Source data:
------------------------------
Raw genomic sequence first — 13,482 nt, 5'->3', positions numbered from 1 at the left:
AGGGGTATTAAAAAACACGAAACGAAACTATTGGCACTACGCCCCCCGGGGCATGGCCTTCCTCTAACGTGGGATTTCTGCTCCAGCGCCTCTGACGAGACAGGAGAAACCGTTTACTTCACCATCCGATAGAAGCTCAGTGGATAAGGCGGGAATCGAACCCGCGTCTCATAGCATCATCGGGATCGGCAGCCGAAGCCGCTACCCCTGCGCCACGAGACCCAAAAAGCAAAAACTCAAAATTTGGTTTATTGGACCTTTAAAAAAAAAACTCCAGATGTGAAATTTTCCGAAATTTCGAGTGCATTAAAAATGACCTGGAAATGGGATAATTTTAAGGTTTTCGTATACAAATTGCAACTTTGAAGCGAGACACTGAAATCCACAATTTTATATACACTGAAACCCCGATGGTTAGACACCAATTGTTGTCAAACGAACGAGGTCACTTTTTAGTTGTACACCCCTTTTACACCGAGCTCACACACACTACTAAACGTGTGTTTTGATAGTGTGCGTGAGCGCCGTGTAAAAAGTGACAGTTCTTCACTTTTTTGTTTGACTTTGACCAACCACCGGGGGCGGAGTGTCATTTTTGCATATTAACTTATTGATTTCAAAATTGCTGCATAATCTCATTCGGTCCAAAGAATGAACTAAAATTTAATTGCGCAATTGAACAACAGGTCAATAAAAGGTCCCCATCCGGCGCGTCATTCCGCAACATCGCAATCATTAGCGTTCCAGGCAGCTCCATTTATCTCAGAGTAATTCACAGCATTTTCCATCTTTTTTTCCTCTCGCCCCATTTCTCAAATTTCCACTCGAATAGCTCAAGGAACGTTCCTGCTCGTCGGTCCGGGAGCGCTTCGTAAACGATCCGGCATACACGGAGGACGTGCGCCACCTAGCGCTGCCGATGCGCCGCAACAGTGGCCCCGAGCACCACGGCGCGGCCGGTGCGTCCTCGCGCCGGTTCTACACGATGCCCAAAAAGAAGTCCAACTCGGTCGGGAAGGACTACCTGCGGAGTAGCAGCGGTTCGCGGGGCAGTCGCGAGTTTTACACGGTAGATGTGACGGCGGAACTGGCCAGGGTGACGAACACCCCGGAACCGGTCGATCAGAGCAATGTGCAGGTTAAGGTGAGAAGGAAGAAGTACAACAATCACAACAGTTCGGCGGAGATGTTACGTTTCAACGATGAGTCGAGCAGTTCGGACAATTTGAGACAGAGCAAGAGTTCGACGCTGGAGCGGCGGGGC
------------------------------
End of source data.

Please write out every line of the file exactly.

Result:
Raw genomic sequence first — 13,482 nt, 5'->3', positions numbered from 1 at the left:
AGGGGTATTAAAAAACACGAAACGAAACTATTGGCACTACGCCCCCCGGGGCATGGCCTTCCTCTAACGTGGGATTTCTGCTCCAGCGCCTCTGACGAGACAGGAGAAACCGTTTACTTCACCATCCGATAGAAGCTCAGTGGATAAGGCGGGAATCGAACCCGCGTCTCATAGCATCATCGGGATCGGCAGCCGAAGCCGCTACCCCTGCGCCACGAGACCCAAAAAGCAAAAACTCAAAATTTGGTTTATTGGACCTTTAAAAAAAAAACTCCAGATGTGAAATTTTCCGAAATTTCGAGTGCATTAAAAATGACCTGGAAATGGGATAATTTTAAGGTTTTCGTATACAAATTGCAACTTTGAAGCGAGACACTGAAATCCACAATTTTATATACACTGAAACCCCGATGGTTAGACACCAATTGTTGTCAAACGAACGAGGTCACTTTTTAGTTGTACACCCCTTTTACACCGAGCTCACACACACTACTAAACGTGTGTTTTGATAGTGTGCGTGAGCGCCGTGTAAAAAGTGACAGTTCTTCACTTTTTTGTTTGACTTTGACCAACCACCGGGGGCGGAGTGTCATTTTTGCATATTAACTTATTGATTTCAAAATTGCTGCATAATCTCATTCGGTCCAAAGAATGAACTAAAATTTAATTGCGCAATTGAACAACAGGTCAATAAAAGGTCCCCATCCGGCGCGTCATTCCGCAACATCGCAATCATTAGCGTTCCAGGCAGCTCCATTTATCTCAGAGTAATTCACAGCATTTTCCATCTTTTTTTCCTCTCGCCCCATTTCTCAAATTTCCACTCGAATAGCTCAAGGAACGTTCCTGCTCGTCGGTCCGGGAGCGCTTCGTAAACGATCCGGCATACACGGAGGACGTGCGCCACCTAGCGCTGCCGATGCGCCGCAACAGTGGCCCCGAGCACCACGGCGCGGCCGGTGCGTCCTCGCGCCGGTTCTACACGATGCCCAAAAAGAAGTCCAACTCGGTCGGGAAGGACTACCTGCGGAGTAGCAGCGGTTCGCGGGGCAGTCGCGAGTTTTACACGGTAGATGTGACGGCGGAACTGGCCAGGGTGACGAACACCCCGGAACCGGTCGATCAGAGCAATGTGCAGGTTAAGGTGAGAAGGAAGAAGTACAACAATCACAACAGTTCGGCGGAGATGTTACGTTTCAACGATGAGTCGAGCAGTTCGGACAATTTGAGACAGAGCAAGAGTTCGACGCTGGAGCGGCGGGGC